Hat trick: Three things you can do to be an informed community member:
• Attend Allegiance’s open house on May 23 in the Telkwa Elementary School gym, 5-8 p.m.;
• At the open house, look for information about handling of waste, environmental review, project size, the haul road, and the use of local water sources;
• Ask some good questions.
Can Allegiance prevent toxic runoff into the rivers?
Allegiance plans to start operations in the Tenas Pit area near Goathorn Creek. Two other open pit areas are planned. The Tenas Pit alone will produce 123 million cubic metres of waste rock. Previous studies establish a high likelihood of acid rock drainage (sulphuric acid) from this waste. Acid rock drainage is toxic to aquatic life; the leaching of heavy metals is additional cause for concern. Can these toxic materials be contained? What happens if they are not?
Will the project undergo a full Environmental Assessment?
Allegiance has variously stated that initial operations will produce somewhere between 240,000 and 249,000 tons of coal per year. The minimum production to trigger a full EAA is 250,000 tons per year. Allegiance has stated it set the production number to take advantage of the more “defined” review process available under the Mines Act. Allegiance admits that it plans to ramp up to between 1.5 and 1.75 million tons per year. [Editor’s note: The latest information released by Allegiance has the annual weight of production between 240,000 to 900,000 tonnes.] Is Allegiance trying to avoid a full EAA?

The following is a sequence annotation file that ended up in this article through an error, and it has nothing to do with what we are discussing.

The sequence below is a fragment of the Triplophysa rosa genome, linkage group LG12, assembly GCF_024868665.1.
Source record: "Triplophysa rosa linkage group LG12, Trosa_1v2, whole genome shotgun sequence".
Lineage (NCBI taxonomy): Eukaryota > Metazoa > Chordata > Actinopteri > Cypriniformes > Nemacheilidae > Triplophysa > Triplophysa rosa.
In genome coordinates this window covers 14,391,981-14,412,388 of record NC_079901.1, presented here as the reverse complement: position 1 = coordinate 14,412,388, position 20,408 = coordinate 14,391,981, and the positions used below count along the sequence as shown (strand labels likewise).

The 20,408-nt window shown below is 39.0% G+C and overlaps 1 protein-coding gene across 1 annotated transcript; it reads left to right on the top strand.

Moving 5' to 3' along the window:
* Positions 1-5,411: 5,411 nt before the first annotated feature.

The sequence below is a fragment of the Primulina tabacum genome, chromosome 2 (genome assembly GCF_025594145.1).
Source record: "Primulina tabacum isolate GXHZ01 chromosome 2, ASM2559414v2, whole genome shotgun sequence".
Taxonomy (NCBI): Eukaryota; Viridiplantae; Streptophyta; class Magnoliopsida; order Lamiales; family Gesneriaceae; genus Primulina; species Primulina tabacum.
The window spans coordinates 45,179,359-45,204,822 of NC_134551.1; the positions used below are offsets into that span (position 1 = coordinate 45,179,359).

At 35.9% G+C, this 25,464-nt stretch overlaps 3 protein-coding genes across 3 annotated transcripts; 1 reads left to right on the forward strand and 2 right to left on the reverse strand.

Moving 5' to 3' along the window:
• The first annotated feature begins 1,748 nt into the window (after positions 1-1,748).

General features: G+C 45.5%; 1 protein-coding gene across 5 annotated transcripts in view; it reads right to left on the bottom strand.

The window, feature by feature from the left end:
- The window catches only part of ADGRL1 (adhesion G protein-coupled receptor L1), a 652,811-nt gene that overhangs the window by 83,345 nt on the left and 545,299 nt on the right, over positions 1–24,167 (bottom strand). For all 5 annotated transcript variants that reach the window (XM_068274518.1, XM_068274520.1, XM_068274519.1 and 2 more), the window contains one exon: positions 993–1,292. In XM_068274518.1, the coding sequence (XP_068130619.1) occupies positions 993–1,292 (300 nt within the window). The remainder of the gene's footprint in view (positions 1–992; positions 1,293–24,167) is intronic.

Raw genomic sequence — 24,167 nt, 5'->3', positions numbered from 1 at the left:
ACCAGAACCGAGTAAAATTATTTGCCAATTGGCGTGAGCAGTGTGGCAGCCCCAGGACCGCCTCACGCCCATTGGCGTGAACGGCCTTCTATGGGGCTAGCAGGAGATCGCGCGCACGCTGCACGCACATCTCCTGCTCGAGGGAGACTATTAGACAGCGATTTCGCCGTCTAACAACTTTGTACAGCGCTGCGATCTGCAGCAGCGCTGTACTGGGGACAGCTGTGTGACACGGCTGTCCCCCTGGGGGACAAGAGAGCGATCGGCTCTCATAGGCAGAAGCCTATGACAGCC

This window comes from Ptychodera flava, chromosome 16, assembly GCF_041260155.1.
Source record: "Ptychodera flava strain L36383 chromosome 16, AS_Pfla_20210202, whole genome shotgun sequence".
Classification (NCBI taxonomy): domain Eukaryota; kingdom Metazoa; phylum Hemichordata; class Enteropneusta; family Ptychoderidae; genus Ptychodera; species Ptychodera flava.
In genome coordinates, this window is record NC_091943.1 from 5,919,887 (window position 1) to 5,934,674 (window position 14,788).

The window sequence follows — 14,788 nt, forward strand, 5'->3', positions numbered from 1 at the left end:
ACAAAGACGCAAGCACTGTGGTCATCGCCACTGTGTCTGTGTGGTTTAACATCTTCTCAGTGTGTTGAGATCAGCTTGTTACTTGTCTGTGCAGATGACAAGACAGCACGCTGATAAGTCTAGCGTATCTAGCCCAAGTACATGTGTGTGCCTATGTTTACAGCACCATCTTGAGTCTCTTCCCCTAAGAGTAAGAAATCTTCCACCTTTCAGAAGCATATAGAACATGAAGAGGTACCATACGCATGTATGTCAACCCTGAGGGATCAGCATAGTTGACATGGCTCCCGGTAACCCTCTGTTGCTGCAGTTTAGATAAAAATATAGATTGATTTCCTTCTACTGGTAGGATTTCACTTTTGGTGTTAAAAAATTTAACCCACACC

How big is this project?
Allegiance has characterized this as a small mine. However, each open pit area will be about the size of Tyhee Lake and well over 100 metres deep.
What route will Allegiance use to haul the coal?
Allegiance’s current plan is to use the main road [Coalmine Road] through Telkwa to haul coal. At the lowest level of production, this would require two massive coal mine trucks per hour to travel through Telkwa. If Allegiance’s planned ramp-up takes place, this would multiply the number of trucks by more than six times, or more than 12 trucks per hour.
Where will water come from?
This type of coal mining requires huge amounts of water for washing. Where will it come from? Local wells will probably not be enough, so this leaves the rivers as a source to draw upon. What effects will draw downs have on the rivers and fish, especially during time of low water levels?
Bulkley Valley residents
Jay Gilden & Liliana Pesce